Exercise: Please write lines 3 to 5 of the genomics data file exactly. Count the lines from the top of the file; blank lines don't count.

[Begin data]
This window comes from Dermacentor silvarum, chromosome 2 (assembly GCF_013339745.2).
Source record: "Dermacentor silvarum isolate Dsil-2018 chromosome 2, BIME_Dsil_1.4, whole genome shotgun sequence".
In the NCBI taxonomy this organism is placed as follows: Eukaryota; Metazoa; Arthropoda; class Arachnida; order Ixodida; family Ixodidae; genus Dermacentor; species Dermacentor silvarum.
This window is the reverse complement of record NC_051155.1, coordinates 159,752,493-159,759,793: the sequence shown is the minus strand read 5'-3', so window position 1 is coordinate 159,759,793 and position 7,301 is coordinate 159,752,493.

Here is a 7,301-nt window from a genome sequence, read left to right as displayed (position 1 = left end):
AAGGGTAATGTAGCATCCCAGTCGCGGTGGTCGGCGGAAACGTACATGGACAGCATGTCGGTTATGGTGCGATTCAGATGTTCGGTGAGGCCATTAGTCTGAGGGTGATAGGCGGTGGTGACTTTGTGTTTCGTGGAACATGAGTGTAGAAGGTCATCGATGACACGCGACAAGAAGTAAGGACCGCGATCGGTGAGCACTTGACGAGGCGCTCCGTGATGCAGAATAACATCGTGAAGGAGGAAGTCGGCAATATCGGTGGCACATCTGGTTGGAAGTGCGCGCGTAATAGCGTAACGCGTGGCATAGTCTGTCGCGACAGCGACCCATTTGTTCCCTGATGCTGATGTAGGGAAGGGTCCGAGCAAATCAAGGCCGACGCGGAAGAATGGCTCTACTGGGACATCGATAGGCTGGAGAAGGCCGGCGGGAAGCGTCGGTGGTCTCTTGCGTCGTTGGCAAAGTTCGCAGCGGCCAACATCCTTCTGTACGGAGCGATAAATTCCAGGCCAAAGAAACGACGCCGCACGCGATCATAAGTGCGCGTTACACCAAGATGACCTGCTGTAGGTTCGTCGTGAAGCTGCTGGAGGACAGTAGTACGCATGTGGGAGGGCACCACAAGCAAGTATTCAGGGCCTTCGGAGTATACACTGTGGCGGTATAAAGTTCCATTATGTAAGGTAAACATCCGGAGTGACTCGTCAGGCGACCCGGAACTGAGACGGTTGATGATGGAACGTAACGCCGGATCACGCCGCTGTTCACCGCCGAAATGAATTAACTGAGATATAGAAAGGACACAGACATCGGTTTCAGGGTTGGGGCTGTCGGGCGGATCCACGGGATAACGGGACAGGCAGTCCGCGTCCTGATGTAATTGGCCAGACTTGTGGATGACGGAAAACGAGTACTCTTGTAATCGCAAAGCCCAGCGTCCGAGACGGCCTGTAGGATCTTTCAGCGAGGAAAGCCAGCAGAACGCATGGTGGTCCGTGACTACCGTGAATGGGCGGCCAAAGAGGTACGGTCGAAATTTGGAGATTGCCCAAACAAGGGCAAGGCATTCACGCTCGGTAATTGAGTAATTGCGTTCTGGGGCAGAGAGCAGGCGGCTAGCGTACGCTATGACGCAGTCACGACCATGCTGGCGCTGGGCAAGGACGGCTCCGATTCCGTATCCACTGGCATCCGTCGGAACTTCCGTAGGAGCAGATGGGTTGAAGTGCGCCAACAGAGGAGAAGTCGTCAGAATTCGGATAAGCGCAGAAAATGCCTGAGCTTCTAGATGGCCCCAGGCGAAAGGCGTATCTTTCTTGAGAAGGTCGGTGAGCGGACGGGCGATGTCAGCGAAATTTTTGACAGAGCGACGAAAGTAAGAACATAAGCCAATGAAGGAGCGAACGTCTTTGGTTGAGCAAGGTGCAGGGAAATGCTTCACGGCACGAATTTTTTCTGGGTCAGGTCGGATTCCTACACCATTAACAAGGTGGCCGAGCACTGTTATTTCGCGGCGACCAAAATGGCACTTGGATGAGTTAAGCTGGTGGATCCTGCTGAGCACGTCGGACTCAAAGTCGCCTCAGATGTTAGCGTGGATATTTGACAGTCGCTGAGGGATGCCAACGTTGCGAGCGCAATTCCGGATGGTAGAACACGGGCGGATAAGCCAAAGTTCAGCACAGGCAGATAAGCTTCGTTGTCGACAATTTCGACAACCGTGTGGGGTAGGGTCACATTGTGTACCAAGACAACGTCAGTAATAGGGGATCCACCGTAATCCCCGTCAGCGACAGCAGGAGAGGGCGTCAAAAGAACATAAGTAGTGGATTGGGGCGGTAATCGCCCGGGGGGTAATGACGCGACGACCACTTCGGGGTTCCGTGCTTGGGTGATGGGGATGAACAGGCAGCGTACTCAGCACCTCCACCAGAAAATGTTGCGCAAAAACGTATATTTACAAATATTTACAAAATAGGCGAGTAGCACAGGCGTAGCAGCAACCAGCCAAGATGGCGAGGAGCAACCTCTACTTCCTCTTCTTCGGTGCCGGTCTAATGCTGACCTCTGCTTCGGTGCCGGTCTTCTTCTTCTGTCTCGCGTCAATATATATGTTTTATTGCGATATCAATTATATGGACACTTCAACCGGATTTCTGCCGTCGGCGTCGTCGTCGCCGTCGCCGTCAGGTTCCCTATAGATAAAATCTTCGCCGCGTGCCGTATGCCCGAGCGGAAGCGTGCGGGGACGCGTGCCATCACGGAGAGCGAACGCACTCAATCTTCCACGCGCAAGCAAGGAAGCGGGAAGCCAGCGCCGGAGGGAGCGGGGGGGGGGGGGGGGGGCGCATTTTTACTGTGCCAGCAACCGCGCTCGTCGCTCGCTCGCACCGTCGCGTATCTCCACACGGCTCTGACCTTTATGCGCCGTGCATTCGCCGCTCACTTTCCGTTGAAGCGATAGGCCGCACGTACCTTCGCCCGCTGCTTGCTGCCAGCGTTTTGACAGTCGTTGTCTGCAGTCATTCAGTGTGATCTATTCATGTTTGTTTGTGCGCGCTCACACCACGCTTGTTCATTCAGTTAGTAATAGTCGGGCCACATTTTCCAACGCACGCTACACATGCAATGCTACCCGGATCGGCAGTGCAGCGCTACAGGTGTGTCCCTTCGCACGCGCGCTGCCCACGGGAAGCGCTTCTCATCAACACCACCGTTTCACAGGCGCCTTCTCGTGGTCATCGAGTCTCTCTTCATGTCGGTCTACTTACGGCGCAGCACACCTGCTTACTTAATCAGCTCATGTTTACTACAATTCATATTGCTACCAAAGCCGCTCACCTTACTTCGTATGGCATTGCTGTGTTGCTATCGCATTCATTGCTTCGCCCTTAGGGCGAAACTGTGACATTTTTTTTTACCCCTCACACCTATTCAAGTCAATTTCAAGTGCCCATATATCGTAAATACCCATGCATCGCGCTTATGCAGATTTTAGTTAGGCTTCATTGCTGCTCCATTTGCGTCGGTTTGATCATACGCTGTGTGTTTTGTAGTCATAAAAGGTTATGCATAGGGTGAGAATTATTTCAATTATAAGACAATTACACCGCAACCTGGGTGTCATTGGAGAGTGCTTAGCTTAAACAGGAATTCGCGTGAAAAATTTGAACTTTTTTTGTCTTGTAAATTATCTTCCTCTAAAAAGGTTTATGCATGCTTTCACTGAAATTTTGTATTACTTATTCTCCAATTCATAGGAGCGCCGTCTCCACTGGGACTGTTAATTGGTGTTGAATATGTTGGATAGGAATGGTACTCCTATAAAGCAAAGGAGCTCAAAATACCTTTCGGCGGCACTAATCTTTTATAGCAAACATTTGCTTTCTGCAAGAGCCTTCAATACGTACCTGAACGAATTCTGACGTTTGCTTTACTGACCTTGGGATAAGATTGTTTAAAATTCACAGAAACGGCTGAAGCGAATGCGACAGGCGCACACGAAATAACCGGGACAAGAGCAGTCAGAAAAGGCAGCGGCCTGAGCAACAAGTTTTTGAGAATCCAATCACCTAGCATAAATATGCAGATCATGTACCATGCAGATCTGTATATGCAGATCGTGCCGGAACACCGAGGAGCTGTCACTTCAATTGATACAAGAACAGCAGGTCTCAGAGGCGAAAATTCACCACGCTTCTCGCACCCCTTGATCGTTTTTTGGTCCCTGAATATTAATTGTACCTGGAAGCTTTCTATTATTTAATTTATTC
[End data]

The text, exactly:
In the NCBI taxonomy this organism is placed as follows: Eukaryota; Metazoa; Arthropoda; class Arachnida; order Ixodida; family Ixodidae; genus Dermacentor; species Dermacentor silvarum.
This window is the reverse complement of record NC_051155.1, coordinates 159,752,493-159,759,793: the sequence shown is the minus strand read 5'-3', so window position 1 is coordinate 159,759,793 and position 7,301 is coordinate 159,752,493.

Here is a 7,301-nt window from a genome sequence, read left to right as displayed (position 1 = left end):